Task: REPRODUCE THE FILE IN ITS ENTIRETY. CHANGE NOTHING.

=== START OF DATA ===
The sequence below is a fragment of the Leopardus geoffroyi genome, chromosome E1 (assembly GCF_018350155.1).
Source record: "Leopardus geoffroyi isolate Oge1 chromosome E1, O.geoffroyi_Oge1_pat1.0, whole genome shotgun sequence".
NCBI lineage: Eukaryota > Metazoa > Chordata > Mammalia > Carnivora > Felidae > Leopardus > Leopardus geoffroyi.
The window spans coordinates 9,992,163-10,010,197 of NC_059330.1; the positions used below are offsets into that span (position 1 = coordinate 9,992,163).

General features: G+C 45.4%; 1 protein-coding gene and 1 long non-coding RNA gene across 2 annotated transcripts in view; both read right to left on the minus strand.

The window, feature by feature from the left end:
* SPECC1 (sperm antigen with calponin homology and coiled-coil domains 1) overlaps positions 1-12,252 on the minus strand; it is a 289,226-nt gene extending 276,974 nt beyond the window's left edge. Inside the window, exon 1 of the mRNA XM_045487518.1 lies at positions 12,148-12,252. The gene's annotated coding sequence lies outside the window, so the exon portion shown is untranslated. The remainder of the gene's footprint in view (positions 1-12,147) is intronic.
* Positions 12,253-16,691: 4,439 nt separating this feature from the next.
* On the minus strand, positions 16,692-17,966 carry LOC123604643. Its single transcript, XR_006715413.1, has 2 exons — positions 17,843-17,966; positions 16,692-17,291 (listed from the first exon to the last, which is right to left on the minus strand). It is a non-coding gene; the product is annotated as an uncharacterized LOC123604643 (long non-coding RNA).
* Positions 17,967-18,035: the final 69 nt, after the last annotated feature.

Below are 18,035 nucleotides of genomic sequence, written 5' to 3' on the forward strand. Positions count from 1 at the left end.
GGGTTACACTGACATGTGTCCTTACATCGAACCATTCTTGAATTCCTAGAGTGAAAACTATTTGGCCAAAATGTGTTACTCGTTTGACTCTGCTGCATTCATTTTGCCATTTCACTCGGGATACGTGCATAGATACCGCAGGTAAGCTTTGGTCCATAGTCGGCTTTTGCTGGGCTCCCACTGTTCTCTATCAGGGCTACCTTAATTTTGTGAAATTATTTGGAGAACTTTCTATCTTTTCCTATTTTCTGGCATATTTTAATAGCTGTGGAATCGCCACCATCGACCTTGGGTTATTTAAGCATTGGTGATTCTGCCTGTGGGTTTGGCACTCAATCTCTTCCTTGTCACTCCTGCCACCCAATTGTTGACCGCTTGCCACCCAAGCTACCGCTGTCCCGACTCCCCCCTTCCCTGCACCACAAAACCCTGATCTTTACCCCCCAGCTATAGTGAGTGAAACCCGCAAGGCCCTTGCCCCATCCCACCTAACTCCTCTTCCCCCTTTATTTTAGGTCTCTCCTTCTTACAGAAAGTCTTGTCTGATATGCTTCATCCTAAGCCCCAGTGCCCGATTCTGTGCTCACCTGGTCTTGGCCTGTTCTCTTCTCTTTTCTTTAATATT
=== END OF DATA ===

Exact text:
The sequence below is a fragment of the Leopardus geoffroyi genome, chromosome E1 (assembly GCF_018350155.1).
Source record: "Leopardus geoffroyi isolate Oge1 chromosome E1, O.geoffroyi_Oge1_pat1.0, whole genome shotgun sequence".
NCBI lineage: Eukaryota > Metazoa > Chordata > Mammalia > Carnivora > Felidae > Leopardus > Leopardus geoffroyi.
The window spans coordinates 9,992,163-10,010,197 of NC_059330.1; the positions used below are offsets into that span (position 1 = coordinate 9,992,163).

General features: G+C 45.4%; 1 protein-coding gene and 1 long non-coding RNA gene across 2 annotated transcripts in view; both read right to left on the minus strand.

The window, feature by feature from the left end:
* SPECC1 (sperm antigen with calponin homology and coiled-coil domains 1) overlaps positions 1-12,252 on the minus strand; it is a 289,226-nt gene extending 276,974 nt beyond the window's left edge. Inside the window, exon 1 of the mRNA XM_045487518.1 lies at positions 12,148-12,252. The gene's annotated coding sequence lies outside the window, so the exon portion shown is untranslated. The remainder of the gene's footprint in view (positions 1-12,147) is intronic.
* Positions 12,253-16,691: 4,439 nt separating this feature from the next.
* On the minus strand, positions 16,692-17,966 carry LOC123604643. Its single transcript, XR_006715413.1, has 2 exons — positions 17,843-17,966; positions 16,692-17,291 (listed from the first exon to the last, which is right to left on the minus strand). It is a non-coding gene; the product is annotated as an uncharacterized LOC123604643 (long non-coding RNA).
* Positions 17,967-18,035: the final 69 nt, after the last annotated feature.

Below are 18,035 nucleotides of genomic sequence, written 5' to 3' on the forward strand. Positions count from 1 at the left end.
GGGTTACACTGACATGTGTCCTTACATCGAACCATTCTTGAATTCCTAGAGTGAAAACTATTTGGCCAAAATGTGTTACTCGTTTGACTCTGCTGCATTCATTTTGCCATTTCACTCGGGATACGTGCATAGATACCGCAGGTAAGCTTTGGTCCATAGTCGGCTTTTGCTGGGCTCCCACTGTTCTCTATCAGGGCTACCTTAATTTTGTGAAATTATTTGGAGAACTTTCTATCTTTTCCTATTTTCTGGCATATTTTAATAGCTGTGGAATCGCCACCATCGACCTTGGGTTATTTAAGCATTGGTGATTCTGCCTGTGGGTTTGGCACTCAATCTCTTCCTTGTCACTCCTGCCACCCAATTGTTGACCGCTTGCCACCCAAGCTACCGCTGTCCCGACTCCCCCCTTCCCTGCACCACAAAACCCTGATCTTTACCCCCCAGCTATAGTGAGTGAAACCCGCAAGGCCCTTGCCCCATCCCACCTAACTCCTCTTCCCCCTTTATTTTAGGTCTCTCCTTCTTACAGAAAGTCTTGTCTGATATGCTTCATCCTAAGCCCCAGTGCCCGATTCTGTGCTCACCTGGTCTTGGCCTGTTCTCTTCTCTTTTCTTTAATATT